#15
Dsylexia is a English ( and french) disease. caused by irregular phoneme structure, it is unheard of in countries such as China and Japan as they use symbols instead of words.
 
#17
nark said:
There's also a condition (scam) which runs in parallel with this called "Dyspraxia" which means they're not only thick but also demand everyone's attention.
http://en.wikipedia.org/wiki/Apraxia

A scam? You mean they have a problem with the planning or executing movement - it also happens after head injuries effecting the right side of the brain, front of the brain. Often found in the later stages of dementia. Where on earth did "demanding attention" come from?

Or did you mean they have a problem with attention, but you have dyspraxia and the words were written in the wrong order.

To be completely honest, I'd say some of the comments on here are sounding "thick".
 
#18
They need to be careful when messing around with the way that people are taught to read. I was a victim of ITA - initial teaching alphabet - popular in the 60's. The idea was that kids could be taught to read faster by using phonetic substitutions for words combined with some special characters that weren't in the conventional alphabet; a bit like text speak but with strange new letters.

My school embraced this and all the books to be found there were written ITA. The problem was that my parents had already taught me to read, so I had to unlearn reading normal written english in order to read the rubbish they were peddling in school. At a later age, we we all taught to read "properly". Sadly for me however, I never quite made the jump back to real english and now think in a sort of english/ITA mix which means that I have to decode everything I read and write. Which is a colossal pain in the arrse.

Because of this I have a genuine sympathy for people that were born dyslexic. I've met a few and it IS a real condition.

The China and Japan thing is interesting because the Chinese have a written language that everyone understands, but is pronounced so differently when spoken that it is effectively two diffrent languages!
 
#19
If 12 years in uniform were good for anything they left me a pretty sceptical kind of guy with a good nose for bullcrap, but .... My daughter is dyslexic despite being otherwise bright as a very bright thing and I am in no doubt it is a genuine condition arising from some funny stuff going on in the brain's wiring. You only have to watch how she gets some things wrong to realise that her ability to process lists, orient symbols and order them correctly has got some curious "blind spot" that we don't.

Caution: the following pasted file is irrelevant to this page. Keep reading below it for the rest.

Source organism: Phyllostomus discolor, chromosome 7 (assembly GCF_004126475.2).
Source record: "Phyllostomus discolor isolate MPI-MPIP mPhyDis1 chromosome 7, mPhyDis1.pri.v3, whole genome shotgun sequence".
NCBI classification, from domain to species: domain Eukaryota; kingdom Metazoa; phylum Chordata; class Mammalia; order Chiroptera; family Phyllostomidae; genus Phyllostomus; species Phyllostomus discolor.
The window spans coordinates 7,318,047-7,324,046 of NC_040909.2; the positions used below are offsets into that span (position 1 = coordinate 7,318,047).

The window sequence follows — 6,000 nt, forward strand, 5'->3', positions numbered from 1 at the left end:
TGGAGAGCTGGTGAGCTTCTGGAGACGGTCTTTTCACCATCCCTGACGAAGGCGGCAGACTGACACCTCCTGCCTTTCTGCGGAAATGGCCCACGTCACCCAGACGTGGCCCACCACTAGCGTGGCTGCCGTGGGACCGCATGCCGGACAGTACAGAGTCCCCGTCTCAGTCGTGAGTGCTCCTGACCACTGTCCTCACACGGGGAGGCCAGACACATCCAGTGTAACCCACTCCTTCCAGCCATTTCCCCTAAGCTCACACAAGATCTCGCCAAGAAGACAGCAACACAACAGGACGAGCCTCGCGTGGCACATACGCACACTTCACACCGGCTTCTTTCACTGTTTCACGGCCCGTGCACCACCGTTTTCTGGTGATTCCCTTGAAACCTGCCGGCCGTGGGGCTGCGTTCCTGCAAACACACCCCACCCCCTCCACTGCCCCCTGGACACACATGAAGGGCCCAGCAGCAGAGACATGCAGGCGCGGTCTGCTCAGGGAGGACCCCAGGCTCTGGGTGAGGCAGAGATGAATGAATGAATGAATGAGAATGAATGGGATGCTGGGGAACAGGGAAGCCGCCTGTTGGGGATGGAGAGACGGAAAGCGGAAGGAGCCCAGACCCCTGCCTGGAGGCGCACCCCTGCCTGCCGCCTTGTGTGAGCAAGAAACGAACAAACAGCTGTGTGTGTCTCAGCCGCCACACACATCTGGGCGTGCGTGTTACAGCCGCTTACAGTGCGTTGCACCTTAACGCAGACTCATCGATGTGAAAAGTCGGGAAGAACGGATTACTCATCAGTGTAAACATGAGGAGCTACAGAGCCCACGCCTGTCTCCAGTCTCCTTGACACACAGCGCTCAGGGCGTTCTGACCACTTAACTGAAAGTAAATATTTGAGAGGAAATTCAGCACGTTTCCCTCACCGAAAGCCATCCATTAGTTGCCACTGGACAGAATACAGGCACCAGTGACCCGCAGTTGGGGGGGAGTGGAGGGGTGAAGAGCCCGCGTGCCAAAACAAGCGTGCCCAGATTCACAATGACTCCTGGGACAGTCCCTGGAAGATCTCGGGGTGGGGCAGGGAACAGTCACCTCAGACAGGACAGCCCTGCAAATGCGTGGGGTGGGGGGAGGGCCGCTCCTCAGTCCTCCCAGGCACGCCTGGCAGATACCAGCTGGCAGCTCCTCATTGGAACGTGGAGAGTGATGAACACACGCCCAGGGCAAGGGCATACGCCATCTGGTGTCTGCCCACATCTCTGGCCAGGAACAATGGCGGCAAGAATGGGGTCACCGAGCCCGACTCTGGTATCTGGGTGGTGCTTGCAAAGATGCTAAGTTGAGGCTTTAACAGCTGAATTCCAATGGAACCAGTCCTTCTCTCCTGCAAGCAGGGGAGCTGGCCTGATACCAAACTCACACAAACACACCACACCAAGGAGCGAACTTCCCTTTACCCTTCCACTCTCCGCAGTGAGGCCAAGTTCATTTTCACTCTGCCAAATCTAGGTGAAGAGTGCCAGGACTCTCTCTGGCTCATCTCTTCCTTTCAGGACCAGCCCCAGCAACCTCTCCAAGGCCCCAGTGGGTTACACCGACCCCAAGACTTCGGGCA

For those who care to learn the truth — which automatically excuses all MPs of course — there is a lot of research and plenty written about the condition now.

The fact that dyslexia barely occurs in some languages is a very good argument for existence: it is much more prevalent in "illogical" or inconsistent languages like English, much less so, or even absent in others like Italian, which are highly consistent and follow rules. It's possible for the same person to be dyslexic in English and not in Italian.

Anyone who is really interested — go do some surfing: it's a really interesting insight into how the brain works, and even if you don't know anyone with dyslexia, you'll learn to spot the signs.

PS Oh, and switching out of Polite Mode for a sec: Stringer is yet another ignorant fcuking gob-on-a-stick.
 
#20
NogBad_the_Bad said:
They need to be careful when messing around with the way that people are taught to read. I was a victim of ITA - initial teaching alphabet - popular in the 60's. The idea was that kids could be taught to read faster by using phonetic substitutions for words combined with some special characters that weren't in the conventional alphabet; a bit like text speak but with strange new letters.

My school embraced this and all the books to be found there were written ITA. The problem was that my parents had already taught me to read, so I had to unlearn reading normal written english in order to read the rubbish they were peddling in school. At a later age, we we all taught to read "properly". Sadly for me however, I never quite made the jump back to real english and now think in a sort of english/ITA mix which means that I have to decode everything I read and write. Which is a colossal pain in the arrse.

Because of this I have a genuine sympathy for people that were born dyslexic. I've met a few and it IS a real condition.

The China and Japan thing is interesting because the Chinese have a written language that everyone understands, but is pronounced so differently when spoken that it is effectively two diffrent languages!
My brother, four and half years younger than me, was just young to get clobbered with that ITA crap, while I escaped with some "proper" teaching. Took him years to struggle out of the mess.